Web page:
Cathy Wilkes, the Turner Prize-nominated artist who lives and works in Glasgow, exhibits rarely. That changed last year with exhibitions of her paintings and haunting sculptural works at the Lentos Kunstmuseum Linz in Austria, TATE Liverpool in the UK and most recently Museum Abteiberg in Germany (Mönchengladbach, November 8 – February 14, 2016).
Above image: Cathy Wilkes exhibition view at Lentos Kunstmuseum Linz. Photograph by Reinhard Haider.
In addition to paintings, her exhibition features sculptural works that date back to 1998. These pale, almost skeletal forms are posed in installations that the TATE says “evoke places of loss or transformation.” Abstracted enough so that we’re unable to place the forms within simple categories such as gender or emotion, they huddle around collections of objects amassed during everyday life, such as bottles, towels, cups, and plates.
Curators with the Abteiberg state that her mannequin-like forms and the other sculptural objects have “a painterly quality” since many have been touched up using paint or dirt. This links them to her more abstract paintings on canvases or wood panels. All have an existential tone, according to the museum, creating situations that both remove us from the familiar while referring to a universal experience. The figures, coming to us as shades or fading memories, keep us at a pace removed while seeming to point a thin finger directly at us.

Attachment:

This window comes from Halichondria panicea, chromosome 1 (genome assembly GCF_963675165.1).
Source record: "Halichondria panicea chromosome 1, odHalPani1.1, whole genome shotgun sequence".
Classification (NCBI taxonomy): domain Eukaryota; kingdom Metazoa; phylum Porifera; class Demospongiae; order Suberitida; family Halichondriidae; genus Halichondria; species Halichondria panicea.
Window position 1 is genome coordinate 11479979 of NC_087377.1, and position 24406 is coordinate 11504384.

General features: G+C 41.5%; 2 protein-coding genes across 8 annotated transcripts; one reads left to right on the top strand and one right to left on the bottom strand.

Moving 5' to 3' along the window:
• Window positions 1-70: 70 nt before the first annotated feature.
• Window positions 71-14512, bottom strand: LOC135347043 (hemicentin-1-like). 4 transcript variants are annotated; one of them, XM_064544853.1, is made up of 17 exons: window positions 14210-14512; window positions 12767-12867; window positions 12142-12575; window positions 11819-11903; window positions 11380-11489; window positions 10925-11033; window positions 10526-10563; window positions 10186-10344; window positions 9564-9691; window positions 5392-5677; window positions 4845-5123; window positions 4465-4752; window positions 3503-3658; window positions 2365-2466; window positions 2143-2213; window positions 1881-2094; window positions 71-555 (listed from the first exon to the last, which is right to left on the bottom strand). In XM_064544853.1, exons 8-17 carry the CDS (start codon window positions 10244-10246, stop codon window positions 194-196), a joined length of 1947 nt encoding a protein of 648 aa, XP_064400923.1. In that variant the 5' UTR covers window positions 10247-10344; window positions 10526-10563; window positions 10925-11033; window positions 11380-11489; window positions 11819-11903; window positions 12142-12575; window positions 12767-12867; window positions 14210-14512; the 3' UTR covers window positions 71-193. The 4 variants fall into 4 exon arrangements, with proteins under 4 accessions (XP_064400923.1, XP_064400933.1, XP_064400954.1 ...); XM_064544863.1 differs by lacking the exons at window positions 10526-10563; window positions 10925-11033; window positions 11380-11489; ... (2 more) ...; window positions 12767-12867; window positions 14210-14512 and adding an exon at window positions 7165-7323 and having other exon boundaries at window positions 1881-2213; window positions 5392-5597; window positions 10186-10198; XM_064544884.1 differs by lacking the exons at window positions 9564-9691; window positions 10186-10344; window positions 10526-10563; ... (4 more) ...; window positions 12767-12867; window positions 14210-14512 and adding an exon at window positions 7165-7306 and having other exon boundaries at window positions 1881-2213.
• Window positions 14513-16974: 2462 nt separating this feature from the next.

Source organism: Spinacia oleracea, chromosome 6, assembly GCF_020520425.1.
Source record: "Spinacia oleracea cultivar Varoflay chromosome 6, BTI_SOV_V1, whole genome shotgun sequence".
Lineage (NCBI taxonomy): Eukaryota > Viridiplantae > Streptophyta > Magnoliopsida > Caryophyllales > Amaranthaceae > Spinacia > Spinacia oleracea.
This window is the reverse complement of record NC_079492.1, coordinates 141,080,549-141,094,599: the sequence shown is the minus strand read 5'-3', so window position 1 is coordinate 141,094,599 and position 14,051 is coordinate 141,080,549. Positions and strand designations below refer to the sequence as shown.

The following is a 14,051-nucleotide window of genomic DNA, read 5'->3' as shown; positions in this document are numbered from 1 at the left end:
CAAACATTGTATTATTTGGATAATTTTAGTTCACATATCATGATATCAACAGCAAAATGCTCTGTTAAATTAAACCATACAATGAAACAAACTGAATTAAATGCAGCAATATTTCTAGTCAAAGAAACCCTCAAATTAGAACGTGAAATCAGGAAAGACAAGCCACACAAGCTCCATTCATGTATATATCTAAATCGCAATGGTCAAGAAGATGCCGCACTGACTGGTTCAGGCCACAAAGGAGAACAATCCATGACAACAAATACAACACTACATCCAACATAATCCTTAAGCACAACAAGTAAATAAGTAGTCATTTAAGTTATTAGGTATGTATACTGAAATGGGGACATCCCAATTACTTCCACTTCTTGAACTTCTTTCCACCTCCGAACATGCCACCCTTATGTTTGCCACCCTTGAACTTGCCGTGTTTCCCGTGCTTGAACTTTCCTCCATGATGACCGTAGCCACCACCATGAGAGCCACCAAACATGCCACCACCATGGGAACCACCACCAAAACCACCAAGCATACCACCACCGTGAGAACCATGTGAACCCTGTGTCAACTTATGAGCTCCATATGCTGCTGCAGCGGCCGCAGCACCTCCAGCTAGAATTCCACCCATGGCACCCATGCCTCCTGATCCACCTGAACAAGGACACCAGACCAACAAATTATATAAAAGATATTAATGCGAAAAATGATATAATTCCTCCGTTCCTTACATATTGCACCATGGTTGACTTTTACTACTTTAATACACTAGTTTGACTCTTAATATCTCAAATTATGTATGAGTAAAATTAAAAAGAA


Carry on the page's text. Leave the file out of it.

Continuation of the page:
According to Wilkes her work is “inhabited by both the living and the dead. Then its understood that there is both materialization and disappearance of physical things. It’s understood that it is a natural retreat from material reality. It’s understood that the forces of nature are electric and defining.”
Wilkes (b. 1966, Belfast) was nominated for the Turner Prize in 2009, according to her biography at Xavier Hufkens. She represented Scotland at the Venice Biennale in 2005 and participated in the International Exhibition of the Biennale in 2013. Other recent solo exhibitions include The Renaissance Society, University of Chicago (2012); Gesellschaft für aktuelle Kunst, Bremen (2011); Carnegie Museum of Art, Pittsburgh (2011); Kunstverein, Munich (2011).
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